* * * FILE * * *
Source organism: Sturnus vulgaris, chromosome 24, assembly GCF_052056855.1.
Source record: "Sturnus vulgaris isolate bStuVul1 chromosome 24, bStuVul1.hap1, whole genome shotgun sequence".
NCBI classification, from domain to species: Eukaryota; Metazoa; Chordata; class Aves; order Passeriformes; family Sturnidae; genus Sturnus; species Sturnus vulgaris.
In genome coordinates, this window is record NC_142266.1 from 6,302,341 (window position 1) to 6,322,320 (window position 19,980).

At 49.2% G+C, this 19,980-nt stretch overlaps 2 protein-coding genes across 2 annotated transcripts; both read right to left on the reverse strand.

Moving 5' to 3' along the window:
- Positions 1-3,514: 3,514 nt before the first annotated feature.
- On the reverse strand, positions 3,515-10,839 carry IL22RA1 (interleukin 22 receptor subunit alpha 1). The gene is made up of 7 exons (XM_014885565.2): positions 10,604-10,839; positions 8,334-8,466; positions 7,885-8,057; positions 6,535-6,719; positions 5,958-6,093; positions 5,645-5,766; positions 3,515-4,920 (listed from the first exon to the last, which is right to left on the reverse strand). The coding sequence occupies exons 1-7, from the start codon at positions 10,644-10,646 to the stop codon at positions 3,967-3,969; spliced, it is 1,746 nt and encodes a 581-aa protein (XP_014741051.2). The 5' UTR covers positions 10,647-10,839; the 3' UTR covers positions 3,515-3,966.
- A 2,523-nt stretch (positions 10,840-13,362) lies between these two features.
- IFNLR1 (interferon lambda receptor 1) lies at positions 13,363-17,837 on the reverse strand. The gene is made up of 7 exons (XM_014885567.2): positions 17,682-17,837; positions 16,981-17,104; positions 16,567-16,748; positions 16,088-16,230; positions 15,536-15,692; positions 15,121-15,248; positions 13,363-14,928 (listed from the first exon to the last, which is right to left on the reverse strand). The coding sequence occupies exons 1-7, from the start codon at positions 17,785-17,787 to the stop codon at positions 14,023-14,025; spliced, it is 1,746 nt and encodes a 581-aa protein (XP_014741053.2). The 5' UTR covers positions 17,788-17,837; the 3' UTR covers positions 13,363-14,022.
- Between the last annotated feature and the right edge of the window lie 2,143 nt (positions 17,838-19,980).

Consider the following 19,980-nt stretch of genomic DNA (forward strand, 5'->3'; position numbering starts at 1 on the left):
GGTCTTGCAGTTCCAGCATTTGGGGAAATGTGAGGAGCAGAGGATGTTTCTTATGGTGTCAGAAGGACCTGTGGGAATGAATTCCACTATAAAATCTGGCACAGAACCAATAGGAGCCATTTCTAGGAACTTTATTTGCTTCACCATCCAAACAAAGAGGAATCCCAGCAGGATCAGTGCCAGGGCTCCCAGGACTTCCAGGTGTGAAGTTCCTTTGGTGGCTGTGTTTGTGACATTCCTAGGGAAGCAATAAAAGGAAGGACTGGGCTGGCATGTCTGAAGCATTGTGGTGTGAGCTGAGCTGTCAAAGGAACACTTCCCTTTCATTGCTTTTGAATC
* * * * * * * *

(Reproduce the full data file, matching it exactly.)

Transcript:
Source organism: Sturnus vulgaris, chromosome 24, assembly GCF_052056855.1.
Source record: "Sturnus vulgaris isolate bStuVul1 chromosome 24, bStuVul1.hap1, whole genome shotgun sequence".
NCBI classification, from domain to species: Eukaryota; Metazoa; Chordata; class Aves; order Passeriformes; family Sturnidae; genus Sturnus; species Sturnus vulgaris.
In genome coordinates, this window is record NC_142266.1 from 6,302,341 (window position 1) to 6,322,320 (window position 19,980).

At 49.2% G+C, this 19,980-nt stretch overlaps 2 protein-coding genes across 2 annotated transcripts; both read right to left on the reverse strand.

Moving 5' to 3' along the window:
- Positions 1-3,514: 3,514 nt before the first annotated feature.
- On the reverse strand, positions 3,515-10,839 carry IL22RA1 (interleukin 22 receptor subunit alpha 1). The gene is made up of 7 exons (XM_014885565.2): positions 10,604-10,839; positions 8,334-8,466; positions 7,885-8,057; positions 6,535-6,719; positions 5,958-6,093; positions 5,645-5,766; positions 3,515-4,920 (listed from the first exon to the last, which is right to left on the reverse strand). The coding sequence occupies exons 1-7, from the start codon at positions 10,644-10,646 to the stop codon at positions 3,967-3,969; spliced, it is 1,746 nt and encodes a 581-aa protein (XP_014741051.2). The 5' UTR covers positions 10,647-10,839; the 3' UTR covers positions 3,515-3,966.
- A 2,523-nt stretch (positions 10,840-13,362) lies between these two features.
- IFNLR1 (interferon lambda receptor 1) lies at positions 13,363-17,837 on the reverse strand. The gene is made up of 7 exons (XM_014885567.2): positions 17,682-17,837; positions 16,981-17,104; positions 16,567-16,748; positions 16,088-16,230; positions 15,536-15,692; positions 15,121-15,248; positions 13,363-14,928 (listed from the first exon to the last, which is right to left on the reverse strand). The coding sequence occupies exons 1-7, from the start codon at positions 17,785-17,787 to the stop codon at positions 14,023-14,025; spliced, it is 1,746 nt and encodes a 581-aa protein (XP_014741053.2). The 5' UTR covers positions 17,788-17,837; the 3' UTR covers positions 13,363-14,022.
- Between the last annotated feature and the right edge of the window lie 2,143 nt (positions 17,838-19,980).

Consider the following 19,980-nt stretch of genomic DNA (forward strand, 5'->3'; position numbering starts at 1 on the left):
GGTCTTGCAGTTCCAGCATTTGGGGAAATGTGAGGAGCAGAGGATGTTTCTTATGGTGTCAGAAGGACCTGTGGGAATGAATTCCACTATAAAATCTGGCACAGAACCAATAGGAGCCATTTCTAGGAACTTTATTTGCTTCACCATCCAAACAAAGAGGAATCCCAGCAGGATCAGTGCCAGGGCTCCCAGGACTTCCAGGTGTGAAGTTCCTTTGGTGGCTGTGTTTGTGACATTCCTAGGGAAGCAATAAAAGGAAGGACTGGGCTGGCATGTCTGAAGCATTGTGGTGTGAGCTGAGCTGTCAAAGGAACACTTCCCTTTCATTGCTTTTGAATC